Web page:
Background: Hepatocellular carcinoma prognosis depends on both liver and tumor determinants, especially on maximum tumor diameter, multifocality, and presence of portal vein thrombosis, despite apparently complete tumor removal by resection or liver transplantation. Aims: To examine parameters of hepatocellular carcinoma aggressiveness as tumor size increases. Methods: A large hepatocellular carcinoma database was examined for trends in serum alpha-fetoprotein and the percentage of patients with macroscopic portal vein thrombosis or tumor multifocality. Results: A total of 13,016 hepatocellular carcinoma patients were identified having full tumor and survival data. Of these, 76.56% were male and 23.44% were female, with a median age of 64.4 years. We found that as the maximum tumor diameter increased, there was a significant trend for increased alpha-fetoprotein levels (P<0.001) and an increased percentage of patients with either portal vein thrombosis or tumor multifocality, each P<0.0001. Furthermore, the increases of both alpha-fetoprotein and portal vein thrombosis were proportionately greater than the related maximum tumor diameter increases. These trends of increased alpha-fetoprotein, portal vein thrombosis, and multifocality with increasing maximum tumor diameter had non-linear patterns. Within alpha-fetoprotein and multifocality trends, there were identifiable sub-trends associated with specific maximum tumor diameter ranges. Conclusions: The greater fold-increases in alpha-fetoprotein and portal vein thrombosis compared with increases in maximum tumor diameter imply that hepatocellular carcinoma characteristics may change with increasing size to a more aggressive phenotype, suggesting that follow-up tumor sampling might be useful, in addition to baseline tumor sampling, for optimal therapeutic choices to be made.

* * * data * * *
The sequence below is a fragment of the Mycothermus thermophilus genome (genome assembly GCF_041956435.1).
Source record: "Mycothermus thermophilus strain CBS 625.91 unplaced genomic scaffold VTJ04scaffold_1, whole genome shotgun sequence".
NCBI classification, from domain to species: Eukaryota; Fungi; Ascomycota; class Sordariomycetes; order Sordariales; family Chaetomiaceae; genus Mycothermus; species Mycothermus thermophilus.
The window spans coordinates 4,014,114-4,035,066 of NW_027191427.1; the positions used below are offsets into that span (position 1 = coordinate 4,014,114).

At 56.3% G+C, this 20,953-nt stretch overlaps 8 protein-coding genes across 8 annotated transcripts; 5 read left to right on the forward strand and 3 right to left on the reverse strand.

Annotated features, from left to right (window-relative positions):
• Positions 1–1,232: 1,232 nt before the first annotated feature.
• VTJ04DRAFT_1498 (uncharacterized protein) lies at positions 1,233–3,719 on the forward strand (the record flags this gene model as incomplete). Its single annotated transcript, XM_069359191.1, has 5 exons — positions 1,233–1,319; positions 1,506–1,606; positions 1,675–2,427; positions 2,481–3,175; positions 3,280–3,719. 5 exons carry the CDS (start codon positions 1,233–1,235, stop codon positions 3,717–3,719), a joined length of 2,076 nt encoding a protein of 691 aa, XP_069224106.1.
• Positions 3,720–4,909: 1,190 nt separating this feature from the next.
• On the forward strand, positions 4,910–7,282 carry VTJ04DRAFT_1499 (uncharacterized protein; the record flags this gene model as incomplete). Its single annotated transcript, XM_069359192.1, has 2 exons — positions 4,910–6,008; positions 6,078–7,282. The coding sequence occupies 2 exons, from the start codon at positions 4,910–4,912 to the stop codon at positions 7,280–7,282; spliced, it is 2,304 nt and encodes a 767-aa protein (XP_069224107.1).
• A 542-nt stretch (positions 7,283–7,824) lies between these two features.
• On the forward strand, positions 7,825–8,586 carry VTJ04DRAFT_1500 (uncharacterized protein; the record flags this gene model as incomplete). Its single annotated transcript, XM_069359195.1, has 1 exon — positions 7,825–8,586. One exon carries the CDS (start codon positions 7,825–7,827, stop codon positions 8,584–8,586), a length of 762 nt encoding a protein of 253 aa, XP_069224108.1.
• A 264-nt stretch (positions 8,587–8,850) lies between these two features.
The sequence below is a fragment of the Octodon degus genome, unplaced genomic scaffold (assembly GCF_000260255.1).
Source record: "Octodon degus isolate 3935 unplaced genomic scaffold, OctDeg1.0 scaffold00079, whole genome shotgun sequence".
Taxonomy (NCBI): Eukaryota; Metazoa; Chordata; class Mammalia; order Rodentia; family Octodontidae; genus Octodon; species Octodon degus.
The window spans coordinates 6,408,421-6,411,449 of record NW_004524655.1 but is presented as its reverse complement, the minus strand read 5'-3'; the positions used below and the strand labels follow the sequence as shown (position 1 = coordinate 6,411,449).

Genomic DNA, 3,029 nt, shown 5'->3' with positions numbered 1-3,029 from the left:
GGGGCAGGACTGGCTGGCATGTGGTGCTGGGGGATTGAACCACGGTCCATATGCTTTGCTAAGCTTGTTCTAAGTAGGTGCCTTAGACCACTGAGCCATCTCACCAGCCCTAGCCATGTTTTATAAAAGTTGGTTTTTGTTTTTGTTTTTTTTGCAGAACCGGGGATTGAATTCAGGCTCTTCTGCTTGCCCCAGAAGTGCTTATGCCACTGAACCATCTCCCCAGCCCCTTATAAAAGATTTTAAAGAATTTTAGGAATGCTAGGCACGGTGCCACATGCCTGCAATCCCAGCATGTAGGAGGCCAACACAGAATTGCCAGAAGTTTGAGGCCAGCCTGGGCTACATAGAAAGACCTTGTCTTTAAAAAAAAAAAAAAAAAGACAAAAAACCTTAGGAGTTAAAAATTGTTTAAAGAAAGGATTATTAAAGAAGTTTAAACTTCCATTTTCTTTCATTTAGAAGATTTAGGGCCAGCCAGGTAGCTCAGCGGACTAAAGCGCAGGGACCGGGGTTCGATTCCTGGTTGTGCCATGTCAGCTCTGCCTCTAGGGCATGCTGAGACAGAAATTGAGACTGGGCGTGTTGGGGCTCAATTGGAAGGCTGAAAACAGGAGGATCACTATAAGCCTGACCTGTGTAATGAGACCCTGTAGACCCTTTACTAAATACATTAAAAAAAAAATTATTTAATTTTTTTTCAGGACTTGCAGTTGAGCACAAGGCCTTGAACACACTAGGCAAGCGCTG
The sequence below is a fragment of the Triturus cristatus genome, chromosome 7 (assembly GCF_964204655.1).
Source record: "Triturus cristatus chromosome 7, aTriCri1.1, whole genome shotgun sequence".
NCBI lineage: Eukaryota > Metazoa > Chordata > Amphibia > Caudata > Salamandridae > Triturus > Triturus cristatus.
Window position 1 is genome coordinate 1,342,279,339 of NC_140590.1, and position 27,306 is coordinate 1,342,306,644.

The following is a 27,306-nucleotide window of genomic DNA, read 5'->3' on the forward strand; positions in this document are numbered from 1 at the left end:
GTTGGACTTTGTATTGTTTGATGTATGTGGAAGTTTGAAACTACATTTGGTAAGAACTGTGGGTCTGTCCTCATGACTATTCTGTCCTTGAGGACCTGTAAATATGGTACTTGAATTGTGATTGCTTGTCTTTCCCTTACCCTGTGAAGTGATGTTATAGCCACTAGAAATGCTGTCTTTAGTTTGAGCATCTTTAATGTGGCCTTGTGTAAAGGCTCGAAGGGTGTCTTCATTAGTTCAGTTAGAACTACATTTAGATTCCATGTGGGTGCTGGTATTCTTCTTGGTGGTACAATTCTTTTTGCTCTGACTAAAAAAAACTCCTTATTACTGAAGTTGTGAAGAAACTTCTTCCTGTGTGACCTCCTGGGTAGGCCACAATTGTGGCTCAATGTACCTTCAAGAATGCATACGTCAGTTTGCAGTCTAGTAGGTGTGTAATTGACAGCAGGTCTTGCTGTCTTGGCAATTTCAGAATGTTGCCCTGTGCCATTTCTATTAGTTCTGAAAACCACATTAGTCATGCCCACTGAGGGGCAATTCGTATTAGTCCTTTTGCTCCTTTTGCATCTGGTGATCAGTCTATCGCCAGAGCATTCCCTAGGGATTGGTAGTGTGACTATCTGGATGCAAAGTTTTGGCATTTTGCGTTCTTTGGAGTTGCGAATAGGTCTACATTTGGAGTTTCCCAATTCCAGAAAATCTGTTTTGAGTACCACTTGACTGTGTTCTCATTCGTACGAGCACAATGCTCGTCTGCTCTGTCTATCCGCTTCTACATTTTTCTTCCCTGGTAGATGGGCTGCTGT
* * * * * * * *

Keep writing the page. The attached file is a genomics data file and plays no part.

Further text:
ASJC Scopus subject areas
- Pathology and Forensic Medicine
- Clinical Biochemistry
- Cancer Research